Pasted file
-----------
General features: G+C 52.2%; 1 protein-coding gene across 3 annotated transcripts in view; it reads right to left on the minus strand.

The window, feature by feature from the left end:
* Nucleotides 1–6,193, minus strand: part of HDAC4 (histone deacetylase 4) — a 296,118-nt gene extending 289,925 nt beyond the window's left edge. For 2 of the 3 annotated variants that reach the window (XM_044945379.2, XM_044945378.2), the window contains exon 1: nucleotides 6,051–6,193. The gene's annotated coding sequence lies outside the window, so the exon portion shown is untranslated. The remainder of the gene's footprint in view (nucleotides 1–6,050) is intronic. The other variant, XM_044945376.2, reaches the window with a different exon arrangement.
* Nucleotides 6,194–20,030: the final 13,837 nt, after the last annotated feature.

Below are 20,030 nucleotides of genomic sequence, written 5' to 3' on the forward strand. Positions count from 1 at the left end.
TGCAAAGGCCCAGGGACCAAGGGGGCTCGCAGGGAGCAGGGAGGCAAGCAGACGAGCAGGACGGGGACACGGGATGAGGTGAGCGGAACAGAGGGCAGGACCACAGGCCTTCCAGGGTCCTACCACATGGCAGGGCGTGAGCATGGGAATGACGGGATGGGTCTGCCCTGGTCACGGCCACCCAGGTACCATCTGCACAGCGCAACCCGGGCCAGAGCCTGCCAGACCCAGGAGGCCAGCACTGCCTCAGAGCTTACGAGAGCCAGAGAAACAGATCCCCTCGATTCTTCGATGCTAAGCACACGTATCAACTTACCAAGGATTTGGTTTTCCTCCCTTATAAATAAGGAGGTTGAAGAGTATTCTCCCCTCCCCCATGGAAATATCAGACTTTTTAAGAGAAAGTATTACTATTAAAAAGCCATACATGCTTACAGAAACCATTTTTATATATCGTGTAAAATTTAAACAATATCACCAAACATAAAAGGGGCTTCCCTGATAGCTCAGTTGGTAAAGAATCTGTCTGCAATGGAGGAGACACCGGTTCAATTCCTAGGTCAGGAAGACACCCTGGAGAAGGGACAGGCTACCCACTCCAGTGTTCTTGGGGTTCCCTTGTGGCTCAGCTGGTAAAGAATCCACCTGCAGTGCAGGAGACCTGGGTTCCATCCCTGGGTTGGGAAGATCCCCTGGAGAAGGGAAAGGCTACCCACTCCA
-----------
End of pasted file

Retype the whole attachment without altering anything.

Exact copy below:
General features: G+C 52.2%; 1 protein-coding gene across 3 annotated transcripts in view; it reads right to left on the minus strand.

The window, feature by feature from the left end:
* Nucleotides 1–6,193, minus strand: part of HDAC4 (histone deacetylase 4) — a 296,118-nt gene extending 289,925 nt beyond the window's left edge. For 2 of the 3 annotated variants that reach the window (XM_044945379.2, XM_044945378.2), the window contains exon 1: nucleotides 6,051–6,193. The gene's annotated coding sequence lies outside the window, so the exon portion shown is untranslated. The remainder of the gene's footprint in view (nucleotides 1–6,050) is intronic. The other variant, XM_044945376.2, reaches the window with a different exon arrangement.
* Nucleotides 6,194–20,030: the final 13,837 nt, after the last annotated feature.

Below are 20,030 nucleotides of genomic sequence, written 5' to 3' on the forward strand. Positions count from 1 at the left end.
TGCAAAGGCCCAGGGACCAAGGGGGCTCGCAGGGAGCAGGGAGGCAAGCAGACGAGCAGGACGGGGACACGGGATGAGGTGAGCGGAACAGAGGGCAGGACCACAGGCCTTCCAGGGTCCTACCACATGGCAGGGCGTGAGCATGGGAATGACGGGATGGGTCTGCCCTGGTCACGGCCACCCAGGTACCATCTGCACAGCGCAACCCGGGCCAGAGCCTGCCAGACCCAGGAGGCCAGCACTGCCTCAGAGCTTACGAGAGCCAGAGAAACAGATCCCCTCGATTCTTCGATGCTAAGCACACGTATCAACTTACCAAGGATTTGGTTTTCCTCCCTTATAAATAAGGAGGTTGAAGAGTATTCTCCCCTCCCCCATGGAAATATCAGACTTTTTAAGAGAAAGTATTACTATTAAAAAGCCATACATGCTTACAGAAACCATTTTTATATATCGTGTAAAATTTAAACAATATCACCAAACATAAAAGGGGCTTCCCTGATAGCTCAGTTGGTAAAGAATCTGTCTGCAATGGAGGAGACACCGGTTCAATTCCTAGGTCAGGAAGACACCCTGGAGAAGGGACAGGCTACCCACTCCAGTGTTCTTGGGGTTCCCTTGTGGCTCAGCTGGTAAAGAATCCACCTGCAGTGCAGGAGACCTGGGTTCCATCCCTGGGTTGGGAAGATCCCCTGGAGAAGGGAAAGGCTACCCACTCCA